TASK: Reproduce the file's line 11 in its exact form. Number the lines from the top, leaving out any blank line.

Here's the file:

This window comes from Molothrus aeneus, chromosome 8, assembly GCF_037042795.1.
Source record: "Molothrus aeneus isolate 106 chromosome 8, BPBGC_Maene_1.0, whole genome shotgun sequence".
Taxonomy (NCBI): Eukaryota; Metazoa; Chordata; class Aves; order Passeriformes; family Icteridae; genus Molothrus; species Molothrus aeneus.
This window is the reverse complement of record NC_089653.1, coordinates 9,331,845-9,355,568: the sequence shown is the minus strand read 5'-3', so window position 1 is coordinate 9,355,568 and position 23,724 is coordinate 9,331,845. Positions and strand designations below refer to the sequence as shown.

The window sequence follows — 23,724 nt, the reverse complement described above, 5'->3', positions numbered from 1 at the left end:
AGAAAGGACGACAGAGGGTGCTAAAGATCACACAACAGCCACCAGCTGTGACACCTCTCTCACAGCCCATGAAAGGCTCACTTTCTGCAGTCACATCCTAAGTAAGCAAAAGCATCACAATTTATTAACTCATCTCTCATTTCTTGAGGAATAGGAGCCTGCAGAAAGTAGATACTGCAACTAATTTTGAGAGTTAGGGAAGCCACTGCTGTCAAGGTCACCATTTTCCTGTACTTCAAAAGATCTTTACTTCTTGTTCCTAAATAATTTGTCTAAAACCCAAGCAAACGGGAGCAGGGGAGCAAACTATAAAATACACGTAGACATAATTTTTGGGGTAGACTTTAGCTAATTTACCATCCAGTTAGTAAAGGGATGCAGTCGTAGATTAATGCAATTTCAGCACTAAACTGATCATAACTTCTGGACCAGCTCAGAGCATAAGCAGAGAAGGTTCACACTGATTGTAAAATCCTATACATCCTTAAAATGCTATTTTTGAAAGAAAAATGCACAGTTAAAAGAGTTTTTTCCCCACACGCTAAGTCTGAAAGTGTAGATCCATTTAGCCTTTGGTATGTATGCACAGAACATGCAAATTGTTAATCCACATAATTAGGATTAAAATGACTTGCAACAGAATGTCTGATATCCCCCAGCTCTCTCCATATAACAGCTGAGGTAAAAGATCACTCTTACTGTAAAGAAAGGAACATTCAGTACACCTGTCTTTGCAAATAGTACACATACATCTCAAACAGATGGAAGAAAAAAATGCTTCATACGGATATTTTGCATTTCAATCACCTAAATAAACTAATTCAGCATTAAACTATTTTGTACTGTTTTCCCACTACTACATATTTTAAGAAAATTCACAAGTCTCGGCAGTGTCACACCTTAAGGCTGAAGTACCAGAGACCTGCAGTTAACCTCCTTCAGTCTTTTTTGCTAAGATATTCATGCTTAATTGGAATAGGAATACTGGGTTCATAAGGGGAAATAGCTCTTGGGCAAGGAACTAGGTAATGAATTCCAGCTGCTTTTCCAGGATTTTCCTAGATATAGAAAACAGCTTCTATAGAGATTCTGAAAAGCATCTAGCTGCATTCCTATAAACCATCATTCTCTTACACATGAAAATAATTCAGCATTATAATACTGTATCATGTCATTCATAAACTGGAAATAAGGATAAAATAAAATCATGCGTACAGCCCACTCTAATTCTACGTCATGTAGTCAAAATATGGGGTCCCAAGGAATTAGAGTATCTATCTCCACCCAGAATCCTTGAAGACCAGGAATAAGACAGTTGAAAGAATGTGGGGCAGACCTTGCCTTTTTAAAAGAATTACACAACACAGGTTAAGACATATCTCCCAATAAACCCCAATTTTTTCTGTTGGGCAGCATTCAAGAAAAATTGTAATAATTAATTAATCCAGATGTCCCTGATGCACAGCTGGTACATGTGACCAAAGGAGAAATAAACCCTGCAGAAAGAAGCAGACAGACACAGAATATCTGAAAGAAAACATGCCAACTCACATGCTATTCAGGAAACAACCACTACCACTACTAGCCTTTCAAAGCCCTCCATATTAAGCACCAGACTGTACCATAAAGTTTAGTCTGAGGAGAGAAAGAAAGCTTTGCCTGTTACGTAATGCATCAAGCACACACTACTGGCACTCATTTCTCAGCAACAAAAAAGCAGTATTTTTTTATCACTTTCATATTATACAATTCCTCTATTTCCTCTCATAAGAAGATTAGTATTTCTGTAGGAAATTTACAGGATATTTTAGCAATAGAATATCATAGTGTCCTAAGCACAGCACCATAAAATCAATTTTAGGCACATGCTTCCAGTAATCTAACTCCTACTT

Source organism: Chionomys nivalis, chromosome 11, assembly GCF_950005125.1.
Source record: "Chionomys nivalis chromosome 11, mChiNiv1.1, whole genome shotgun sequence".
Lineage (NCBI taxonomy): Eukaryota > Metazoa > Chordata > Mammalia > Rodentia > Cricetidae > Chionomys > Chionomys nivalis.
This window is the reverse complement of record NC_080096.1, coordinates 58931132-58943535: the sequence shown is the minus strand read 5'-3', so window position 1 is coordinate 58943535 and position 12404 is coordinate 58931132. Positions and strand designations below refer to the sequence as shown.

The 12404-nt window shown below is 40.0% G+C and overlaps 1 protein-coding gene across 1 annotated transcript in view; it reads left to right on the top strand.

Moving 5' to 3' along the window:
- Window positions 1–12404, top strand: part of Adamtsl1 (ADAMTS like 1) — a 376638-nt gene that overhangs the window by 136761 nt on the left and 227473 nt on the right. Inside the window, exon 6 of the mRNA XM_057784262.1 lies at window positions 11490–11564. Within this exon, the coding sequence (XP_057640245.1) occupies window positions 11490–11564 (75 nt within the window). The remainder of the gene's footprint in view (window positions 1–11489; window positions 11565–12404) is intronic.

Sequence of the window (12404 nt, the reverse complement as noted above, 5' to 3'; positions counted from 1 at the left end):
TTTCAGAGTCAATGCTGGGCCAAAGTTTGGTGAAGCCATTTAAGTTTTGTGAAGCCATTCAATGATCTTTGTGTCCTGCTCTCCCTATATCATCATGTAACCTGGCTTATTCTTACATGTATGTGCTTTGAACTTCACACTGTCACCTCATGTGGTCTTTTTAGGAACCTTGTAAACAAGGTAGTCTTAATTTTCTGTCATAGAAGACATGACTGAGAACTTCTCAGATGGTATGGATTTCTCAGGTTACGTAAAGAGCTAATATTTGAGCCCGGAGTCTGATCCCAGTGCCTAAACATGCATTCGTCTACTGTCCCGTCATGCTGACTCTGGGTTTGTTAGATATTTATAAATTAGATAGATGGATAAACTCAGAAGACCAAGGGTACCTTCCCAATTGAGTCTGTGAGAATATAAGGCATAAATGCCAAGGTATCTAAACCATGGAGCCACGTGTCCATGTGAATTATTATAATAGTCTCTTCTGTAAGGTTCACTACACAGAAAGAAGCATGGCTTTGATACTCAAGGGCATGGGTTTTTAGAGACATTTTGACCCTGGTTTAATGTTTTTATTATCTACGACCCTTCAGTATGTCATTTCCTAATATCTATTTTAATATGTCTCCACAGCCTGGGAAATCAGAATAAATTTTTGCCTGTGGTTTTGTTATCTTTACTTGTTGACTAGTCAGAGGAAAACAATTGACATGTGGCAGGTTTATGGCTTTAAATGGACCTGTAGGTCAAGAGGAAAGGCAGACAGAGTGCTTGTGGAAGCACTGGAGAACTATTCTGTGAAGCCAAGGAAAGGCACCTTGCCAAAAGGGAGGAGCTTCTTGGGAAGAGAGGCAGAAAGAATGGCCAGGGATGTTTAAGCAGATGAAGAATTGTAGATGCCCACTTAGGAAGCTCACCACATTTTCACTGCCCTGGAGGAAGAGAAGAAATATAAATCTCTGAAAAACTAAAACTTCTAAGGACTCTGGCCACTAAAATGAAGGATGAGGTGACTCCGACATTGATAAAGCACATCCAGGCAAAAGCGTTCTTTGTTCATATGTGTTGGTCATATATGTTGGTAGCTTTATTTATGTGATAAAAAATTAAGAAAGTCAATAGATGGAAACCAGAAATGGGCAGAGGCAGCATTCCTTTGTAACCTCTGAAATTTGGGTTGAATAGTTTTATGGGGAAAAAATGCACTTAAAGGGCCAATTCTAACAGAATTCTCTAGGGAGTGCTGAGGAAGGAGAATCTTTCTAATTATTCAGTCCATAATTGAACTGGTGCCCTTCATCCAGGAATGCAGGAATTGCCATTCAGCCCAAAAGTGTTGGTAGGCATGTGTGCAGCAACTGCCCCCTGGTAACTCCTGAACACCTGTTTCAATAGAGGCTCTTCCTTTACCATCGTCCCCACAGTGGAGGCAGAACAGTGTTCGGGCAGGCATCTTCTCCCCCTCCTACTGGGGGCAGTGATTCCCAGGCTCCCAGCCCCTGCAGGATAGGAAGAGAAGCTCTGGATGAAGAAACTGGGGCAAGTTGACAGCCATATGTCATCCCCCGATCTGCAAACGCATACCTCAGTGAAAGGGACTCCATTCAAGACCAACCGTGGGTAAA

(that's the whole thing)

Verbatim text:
The 12404-nt window shown below is 40.0% G+C and overlaps 1 protein-coding gene across 1 annotated transcript in view; it reads left to right on the top strand.